trol of the water levels throughout the
District. Twice daily water level sight-
ings ("Cracker" style -how high is it
on that stump yonder?) are routine at
strategic locations during drought pe-
riods. At times of hurricane watch, Plan
X goes into operation with each employee
aware of his assignment and trained to
meet any emergency. The drainage sy-
stem is designed to dispose of one inch
of water in 24 hours, but Mr. Dun re-
ports that it handles 4 to 5 inches in that
span of time. Regular employees of the
District include the spray crew, oper-
ators for two draglines and a bulldozer,
and operators who are responsible for
the pump stations.

Teamwork Is Foremost Asset
Cooperation is the key word given by
Mr. Dun to the success of the District.
He quickly acknowledges the capable
work of the staff; the team spirit of the
3-man Board of Supervisors; community
support from organizations such as the
Land Owners Advisory Committee of
which J. H. (Jake) Brooks has been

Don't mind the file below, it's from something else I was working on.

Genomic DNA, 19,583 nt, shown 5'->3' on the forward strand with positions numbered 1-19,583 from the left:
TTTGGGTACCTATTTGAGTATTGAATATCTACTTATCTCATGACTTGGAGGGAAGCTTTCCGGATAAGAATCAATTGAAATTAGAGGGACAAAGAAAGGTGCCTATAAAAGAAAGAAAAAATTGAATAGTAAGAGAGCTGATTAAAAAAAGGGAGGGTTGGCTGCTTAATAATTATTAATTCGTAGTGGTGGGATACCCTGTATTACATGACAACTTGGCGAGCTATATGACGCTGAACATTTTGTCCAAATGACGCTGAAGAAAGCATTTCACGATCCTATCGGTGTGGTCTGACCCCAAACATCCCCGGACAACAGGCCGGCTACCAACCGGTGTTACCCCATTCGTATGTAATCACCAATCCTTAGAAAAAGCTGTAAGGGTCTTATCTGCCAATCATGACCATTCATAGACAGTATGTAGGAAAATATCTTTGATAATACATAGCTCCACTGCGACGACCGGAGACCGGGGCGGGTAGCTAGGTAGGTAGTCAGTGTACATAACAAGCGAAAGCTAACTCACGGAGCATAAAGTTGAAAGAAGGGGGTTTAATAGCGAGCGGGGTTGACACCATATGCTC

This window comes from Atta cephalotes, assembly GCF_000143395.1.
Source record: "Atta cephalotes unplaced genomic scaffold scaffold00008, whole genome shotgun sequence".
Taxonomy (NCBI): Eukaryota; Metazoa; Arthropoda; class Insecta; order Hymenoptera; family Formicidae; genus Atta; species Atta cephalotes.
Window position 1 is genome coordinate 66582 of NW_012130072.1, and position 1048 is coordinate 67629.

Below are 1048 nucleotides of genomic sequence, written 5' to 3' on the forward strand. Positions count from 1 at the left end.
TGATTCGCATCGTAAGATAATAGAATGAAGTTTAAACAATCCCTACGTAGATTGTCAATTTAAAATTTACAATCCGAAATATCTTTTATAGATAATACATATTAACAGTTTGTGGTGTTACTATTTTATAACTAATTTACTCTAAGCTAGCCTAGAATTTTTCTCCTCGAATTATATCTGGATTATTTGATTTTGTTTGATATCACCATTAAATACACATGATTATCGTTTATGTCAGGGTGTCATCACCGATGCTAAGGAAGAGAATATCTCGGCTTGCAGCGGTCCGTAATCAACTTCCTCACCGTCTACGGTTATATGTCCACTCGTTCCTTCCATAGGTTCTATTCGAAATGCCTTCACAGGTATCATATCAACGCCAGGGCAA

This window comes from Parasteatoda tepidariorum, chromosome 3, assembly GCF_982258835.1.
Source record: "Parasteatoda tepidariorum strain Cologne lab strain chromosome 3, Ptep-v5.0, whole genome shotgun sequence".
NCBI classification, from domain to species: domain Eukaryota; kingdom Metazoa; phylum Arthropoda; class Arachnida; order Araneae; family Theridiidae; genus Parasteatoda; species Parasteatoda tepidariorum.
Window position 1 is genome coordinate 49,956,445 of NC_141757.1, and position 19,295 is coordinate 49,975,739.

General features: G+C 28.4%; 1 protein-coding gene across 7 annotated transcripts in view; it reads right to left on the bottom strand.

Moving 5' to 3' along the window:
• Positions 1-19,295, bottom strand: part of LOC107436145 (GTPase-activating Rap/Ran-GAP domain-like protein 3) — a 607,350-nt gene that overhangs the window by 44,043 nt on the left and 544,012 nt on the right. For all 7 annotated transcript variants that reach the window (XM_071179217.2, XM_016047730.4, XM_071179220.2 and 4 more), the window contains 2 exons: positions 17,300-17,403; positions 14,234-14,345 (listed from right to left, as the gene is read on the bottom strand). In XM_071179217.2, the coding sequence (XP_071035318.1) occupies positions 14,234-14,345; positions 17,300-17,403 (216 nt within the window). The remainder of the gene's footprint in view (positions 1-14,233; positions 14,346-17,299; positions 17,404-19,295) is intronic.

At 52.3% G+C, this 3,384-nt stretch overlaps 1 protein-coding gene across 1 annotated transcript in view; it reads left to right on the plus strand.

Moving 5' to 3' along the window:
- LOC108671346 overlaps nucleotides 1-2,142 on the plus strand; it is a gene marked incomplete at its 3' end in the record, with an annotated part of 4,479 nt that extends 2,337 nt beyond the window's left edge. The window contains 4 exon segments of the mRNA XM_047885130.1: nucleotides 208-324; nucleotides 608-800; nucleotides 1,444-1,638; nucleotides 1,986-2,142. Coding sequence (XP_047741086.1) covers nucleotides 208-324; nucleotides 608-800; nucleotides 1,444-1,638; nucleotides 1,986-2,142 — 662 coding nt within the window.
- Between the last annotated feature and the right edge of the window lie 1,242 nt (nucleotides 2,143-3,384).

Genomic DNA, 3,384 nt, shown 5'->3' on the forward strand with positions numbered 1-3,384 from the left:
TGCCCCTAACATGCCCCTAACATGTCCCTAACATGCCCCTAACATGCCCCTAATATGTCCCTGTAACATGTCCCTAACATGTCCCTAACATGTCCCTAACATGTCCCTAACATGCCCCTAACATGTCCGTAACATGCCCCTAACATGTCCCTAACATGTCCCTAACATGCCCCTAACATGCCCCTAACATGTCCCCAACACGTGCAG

chairman for several years, offering
valuable assistance to the Drainage Dis-
trict on various problems; and inter-
unit cooperation, particularly with the
Central & Southern Florida Flood Con-
trol Project.

A native of Ohio, Walter Dun dates
his citrus experience back to 1920 when
he came to Orange County, Florida. The
freeze of 1934 created disaster in his
grove at Sorrento and he moved further
south. He acquired groves in the Ft.
Pierce area and became familiar with
the water conservation problems. His
home is located in the midst of more
than 100 acres of citrus at Fort Pierce.

To the owners of the 40,000 acres of
citrus in St. Lucie County, representing
two-thirds of the county's agriculture
and a primary source of income for the
area, provision for the right amount of
water at the right time and disposal
of the same -is vital. The total suc-

Long view of some of the miles of
"clean" canals which are the result of
constant maintenance of the District.


cess of this water conservation and utili-
zation project bespeaks grower cooper-
ation and capable management. It is
little wonder that when a St. Lucie
citrus grower says "water," he thinks
of Neighbor Walter A. Dun and the